To what extent should we engage our patrons? This is a questions I think about often because in a library as small as mine, the level of engagement with each patron is often an unavoidable conscious decision. What I mean by that is I notice every patron that comes into the library, and they notice me (or our other librarian). The potential is there to engage all the patrons that come into the library. But should we?
In a recent blog post by David Lee King, he suggests that library’s should be more like Apple Stores in their user experience. Two particular aspects of customer service that King asks libraries to consider are greeting customers at the door and having library staff approach patrons instead of waiting for patrons to approach library staff. I’m ambivalent about this approach.
For many reasons, this approach is fitting for a tech retailer – each customer has a limited scope of what they need (buy something or repair something), the likelihood of many customers not understanding the technology, and the general idea that more customer contact lead to more sales. But these do not apply to libraries. There a wide variety of reasons for someone to use a library, we can usually assume the basic literacy of the patron, and we’re not selling anything. But that doesn’t mean we can’t benefit from being more engaging.
If someone greet me or if I see a patron who is clearly lost or confused, I absolutely engage with them, no question. Where I’m not so sure is when a patron enters the library. Here are the questions I ask myself:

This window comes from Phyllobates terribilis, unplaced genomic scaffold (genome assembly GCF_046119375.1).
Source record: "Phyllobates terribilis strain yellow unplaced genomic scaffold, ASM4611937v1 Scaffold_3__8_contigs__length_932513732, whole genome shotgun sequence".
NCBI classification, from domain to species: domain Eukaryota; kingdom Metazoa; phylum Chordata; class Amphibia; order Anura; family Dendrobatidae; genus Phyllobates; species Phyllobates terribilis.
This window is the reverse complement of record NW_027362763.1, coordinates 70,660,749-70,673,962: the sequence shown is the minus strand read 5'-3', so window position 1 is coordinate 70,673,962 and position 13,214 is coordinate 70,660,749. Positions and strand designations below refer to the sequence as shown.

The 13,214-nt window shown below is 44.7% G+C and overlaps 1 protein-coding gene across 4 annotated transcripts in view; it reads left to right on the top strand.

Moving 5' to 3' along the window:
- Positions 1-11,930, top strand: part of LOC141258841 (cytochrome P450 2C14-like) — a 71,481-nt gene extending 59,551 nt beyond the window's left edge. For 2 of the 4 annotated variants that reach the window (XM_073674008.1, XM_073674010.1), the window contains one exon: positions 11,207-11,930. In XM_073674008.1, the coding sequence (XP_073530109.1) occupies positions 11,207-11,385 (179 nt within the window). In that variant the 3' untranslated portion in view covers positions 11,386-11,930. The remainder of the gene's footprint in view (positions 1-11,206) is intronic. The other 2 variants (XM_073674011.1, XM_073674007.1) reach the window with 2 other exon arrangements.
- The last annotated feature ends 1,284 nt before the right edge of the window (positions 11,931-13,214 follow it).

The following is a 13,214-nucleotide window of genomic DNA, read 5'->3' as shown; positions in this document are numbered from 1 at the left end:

Should I greet them?
Should I ask them how I can help them?
Should I ask them what they are looking for?
Should I engage them at all?
My first inclination is that, yes, I should at least greet patrons. But I tend not to go beyond a simple greeting and here’s why: I don’t want to force social interaction onto every patron. I know we have patrons that deal with a variety of social anxieties, and I don’t ever want to get to a point where we discourage anyone from coming to the library because they know they’ll have to talk to a staff member. I’m like this myself sometimes – I avoid phone calls if there’s an internet alternative and if I ever go to a specialty retailer I prefer a salesperson doesn’t talk to me and if they do I default to “just browsing, thanks”.
So here’s where I come down: I want to engage patrons, but I also want to respect patrons who want to use the library with little to no interaction with others. Here’s what I do with patrons that come into my library:
- Look up from whatever I’m doing and attempt eye contact.
- If they don’t make eye contact, go back to what you were doing.
- If they do make eye contact smile and greet them.
I feel that if you make eye contact and greet a patron it creates a small but important connection that makes the patron more comfortable to ask for help if they need it. Unless they continue the interaction after the greeting, I let the patron go about their business. And this practice works better in a small library because I am more likely to notice them if they appear to need help while in the library and I can approach them at that point. In a larger library, the only opportunity to engage the patron may only be when they enter the library.
So, for me now in this library I freely offer a warm smile and greeting and will help patrons if they look lost, but it’s up to them to decide to substantially engage with their librarian.